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Shoring up Hinkson Creek

Workers are digging and planting willow and cedar trees along a vulnerable stretch of Hinkson Creek to protect the waterway from future erosion.
Wednesday, May 4, 2005 | 12:00 a.m. CDT; updated 6:42 a.m. CDT, Tuesday, July 22, 2008

Fair or not, developers have a reputation of moving into natural areas and bulldozing trees to make way for construction.

Centerstate Properties, however, is financing a project that will combat erosion by adding thousands of trees to a lengthy section of the Hinkson Creek bank near the Columbia landfill.

Centerstate, the company responsible for the new Bass Pro Shops store and surrounding development at U.S. 63 and Vandiver Drive, put up about $65,000 to pay for the work. Centerstate manager Curtis McDonald said the mitigation project is part of an agreement he made with the city in exchange for permission to fill a drainage ditch as part of his development.

Excavators worked along more than 1,000 feet of the creek to make the slope of the bank more gradual. Landscapers then anchored cedar trees six feet into the ground along 600 feet of the bank.

That section of the creek bank was extremely vulnerable to erosion, and water was eating away at the soil, said Erin Daugherty of Allstate Consultants, which engineered the project.

Phillips Grading and Construction started the work by excavating along the bank to change the slope of the land. JC Landscaping then anchored cedars into the ground and is now planting willow cuttings. The small trees are a foot long and planted 10 inches deep every two feet at the top of the slope.

Company owner Jeff Cook said he and two co-workers hope to finish planting the willows tonight.

The idea behind the project is for the cedars to catch sediment as water rushes up the bank during or after rainstorms. Eventually, the sediment will cover the trees, providing a place for new vegetation to grow and returning the creek bank to a more natural state. The willows, meanwhile, will grow and hold the soil.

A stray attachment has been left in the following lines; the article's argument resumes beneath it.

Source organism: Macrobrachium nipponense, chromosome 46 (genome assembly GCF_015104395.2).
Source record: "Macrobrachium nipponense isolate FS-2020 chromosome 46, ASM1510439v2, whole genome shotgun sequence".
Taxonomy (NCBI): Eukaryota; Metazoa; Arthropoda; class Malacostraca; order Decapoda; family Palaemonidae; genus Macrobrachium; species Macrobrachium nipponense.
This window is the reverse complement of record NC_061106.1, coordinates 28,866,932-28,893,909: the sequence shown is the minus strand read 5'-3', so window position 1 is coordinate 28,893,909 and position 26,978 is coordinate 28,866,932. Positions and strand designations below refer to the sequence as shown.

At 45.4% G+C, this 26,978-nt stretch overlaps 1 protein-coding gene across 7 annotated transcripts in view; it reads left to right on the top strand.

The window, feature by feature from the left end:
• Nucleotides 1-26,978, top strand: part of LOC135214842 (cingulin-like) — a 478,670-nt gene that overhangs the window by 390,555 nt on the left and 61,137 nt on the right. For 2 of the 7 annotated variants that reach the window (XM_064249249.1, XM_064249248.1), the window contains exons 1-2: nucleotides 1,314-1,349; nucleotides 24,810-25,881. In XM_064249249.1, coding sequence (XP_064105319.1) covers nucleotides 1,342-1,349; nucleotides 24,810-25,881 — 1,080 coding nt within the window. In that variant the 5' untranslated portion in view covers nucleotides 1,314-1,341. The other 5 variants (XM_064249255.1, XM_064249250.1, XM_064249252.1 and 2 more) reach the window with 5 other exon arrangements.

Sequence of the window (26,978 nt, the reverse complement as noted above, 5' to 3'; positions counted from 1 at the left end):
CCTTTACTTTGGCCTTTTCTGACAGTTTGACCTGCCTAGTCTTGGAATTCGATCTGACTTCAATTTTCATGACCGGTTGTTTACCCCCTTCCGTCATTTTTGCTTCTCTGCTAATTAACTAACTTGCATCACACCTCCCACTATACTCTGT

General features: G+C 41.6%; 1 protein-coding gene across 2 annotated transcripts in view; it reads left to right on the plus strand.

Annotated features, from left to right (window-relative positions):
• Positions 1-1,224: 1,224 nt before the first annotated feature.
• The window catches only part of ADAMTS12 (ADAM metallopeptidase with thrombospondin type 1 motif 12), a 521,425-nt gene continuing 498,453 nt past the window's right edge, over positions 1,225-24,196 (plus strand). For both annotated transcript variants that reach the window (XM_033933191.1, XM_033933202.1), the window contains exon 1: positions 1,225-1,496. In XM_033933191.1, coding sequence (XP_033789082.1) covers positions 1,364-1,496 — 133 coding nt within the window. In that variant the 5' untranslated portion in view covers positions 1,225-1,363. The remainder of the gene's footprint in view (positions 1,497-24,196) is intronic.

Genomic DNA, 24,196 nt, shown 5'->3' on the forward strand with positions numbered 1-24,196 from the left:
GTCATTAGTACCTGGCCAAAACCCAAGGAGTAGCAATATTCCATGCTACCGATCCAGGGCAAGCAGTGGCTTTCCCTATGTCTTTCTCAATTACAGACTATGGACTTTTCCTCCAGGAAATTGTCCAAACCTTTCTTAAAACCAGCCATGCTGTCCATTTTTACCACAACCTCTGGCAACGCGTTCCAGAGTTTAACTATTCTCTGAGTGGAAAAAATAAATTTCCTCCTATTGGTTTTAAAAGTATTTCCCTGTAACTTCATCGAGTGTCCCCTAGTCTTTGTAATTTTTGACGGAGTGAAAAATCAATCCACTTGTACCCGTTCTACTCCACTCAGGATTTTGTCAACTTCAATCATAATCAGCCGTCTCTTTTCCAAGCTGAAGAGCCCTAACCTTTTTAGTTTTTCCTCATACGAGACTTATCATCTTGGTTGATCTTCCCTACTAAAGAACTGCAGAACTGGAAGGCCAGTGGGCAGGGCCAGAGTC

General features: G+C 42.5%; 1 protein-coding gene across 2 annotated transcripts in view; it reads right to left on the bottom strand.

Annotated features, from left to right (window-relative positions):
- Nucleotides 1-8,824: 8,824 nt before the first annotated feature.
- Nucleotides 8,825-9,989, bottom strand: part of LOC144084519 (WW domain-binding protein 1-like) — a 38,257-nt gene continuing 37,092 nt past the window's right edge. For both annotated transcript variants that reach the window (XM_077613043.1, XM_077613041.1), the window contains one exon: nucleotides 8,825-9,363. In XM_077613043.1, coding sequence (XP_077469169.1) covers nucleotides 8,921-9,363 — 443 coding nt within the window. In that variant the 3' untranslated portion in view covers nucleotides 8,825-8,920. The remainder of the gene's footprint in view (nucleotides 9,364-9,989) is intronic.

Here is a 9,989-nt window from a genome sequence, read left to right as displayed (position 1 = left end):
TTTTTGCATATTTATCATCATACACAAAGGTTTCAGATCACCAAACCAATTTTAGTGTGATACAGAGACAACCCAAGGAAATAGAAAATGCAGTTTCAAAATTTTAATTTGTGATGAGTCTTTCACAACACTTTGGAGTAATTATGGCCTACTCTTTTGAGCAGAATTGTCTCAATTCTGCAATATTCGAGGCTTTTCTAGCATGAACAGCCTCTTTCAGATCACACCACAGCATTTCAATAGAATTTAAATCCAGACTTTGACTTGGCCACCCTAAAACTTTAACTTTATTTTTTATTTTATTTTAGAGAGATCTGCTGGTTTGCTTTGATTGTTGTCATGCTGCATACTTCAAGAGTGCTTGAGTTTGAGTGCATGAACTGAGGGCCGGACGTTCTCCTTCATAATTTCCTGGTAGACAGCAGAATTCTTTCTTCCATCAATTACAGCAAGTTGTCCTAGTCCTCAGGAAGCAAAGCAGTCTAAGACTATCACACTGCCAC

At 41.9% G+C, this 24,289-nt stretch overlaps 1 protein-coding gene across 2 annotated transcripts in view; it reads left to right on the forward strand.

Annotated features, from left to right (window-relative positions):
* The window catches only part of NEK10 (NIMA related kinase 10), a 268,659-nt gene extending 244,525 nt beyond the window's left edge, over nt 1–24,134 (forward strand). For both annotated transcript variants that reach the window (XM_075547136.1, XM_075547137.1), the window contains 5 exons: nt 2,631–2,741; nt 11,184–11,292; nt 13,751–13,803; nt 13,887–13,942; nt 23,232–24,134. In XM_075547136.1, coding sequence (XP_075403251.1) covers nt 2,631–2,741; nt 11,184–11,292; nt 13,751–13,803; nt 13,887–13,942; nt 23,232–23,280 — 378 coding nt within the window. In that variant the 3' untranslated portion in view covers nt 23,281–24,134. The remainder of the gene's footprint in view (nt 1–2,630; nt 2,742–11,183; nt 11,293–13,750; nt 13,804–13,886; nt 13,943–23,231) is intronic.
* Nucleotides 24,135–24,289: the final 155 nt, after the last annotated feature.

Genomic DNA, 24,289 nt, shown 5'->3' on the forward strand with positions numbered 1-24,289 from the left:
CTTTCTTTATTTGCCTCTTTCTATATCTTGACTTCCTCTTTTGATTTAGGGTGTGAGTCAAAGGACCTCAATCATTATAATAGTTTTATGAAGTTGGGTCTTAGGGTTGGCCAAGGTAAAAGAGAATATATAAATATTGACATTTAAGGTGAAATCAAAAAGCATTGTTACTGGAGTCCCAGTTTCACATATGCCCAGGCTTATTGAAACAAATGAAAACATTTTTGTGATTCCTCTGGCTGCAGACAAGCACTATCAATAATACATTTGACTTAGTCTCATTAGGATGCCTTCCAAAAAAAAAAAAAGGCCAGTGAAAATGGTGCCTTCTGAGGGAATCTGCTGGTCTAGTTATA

Cook said the project came just in time. The revetment held up well during the recent heavy rains that hit Columbia, he said.

The cedars used were harvested near the site and brought to the creek bank to save money. Cedars are usually 20 to 25 feet tall and are difficult to move, city arborist Gene Busteed said. Landscapers put the trees into the ground while they were still fresh so they would last longer.

Columbia officials gave Centerstate permission to work on the city-owned property. Busteed said the city provided a “conservation easement” that meant it would not interfere with anything being done at the site.

Cook said he hopes to have his company’s work done in about two weeks.

The erosion-control project is the first of its kind in the area. Cook said the Missouri Department of Conservation has done similar work on private property and provided the machine to drive the cedar tree anchors into the ground.

All others involved have been learning as they go, changing their plans to determine what will work best, Cook said: “We’re excited to get in on the ground floor.”


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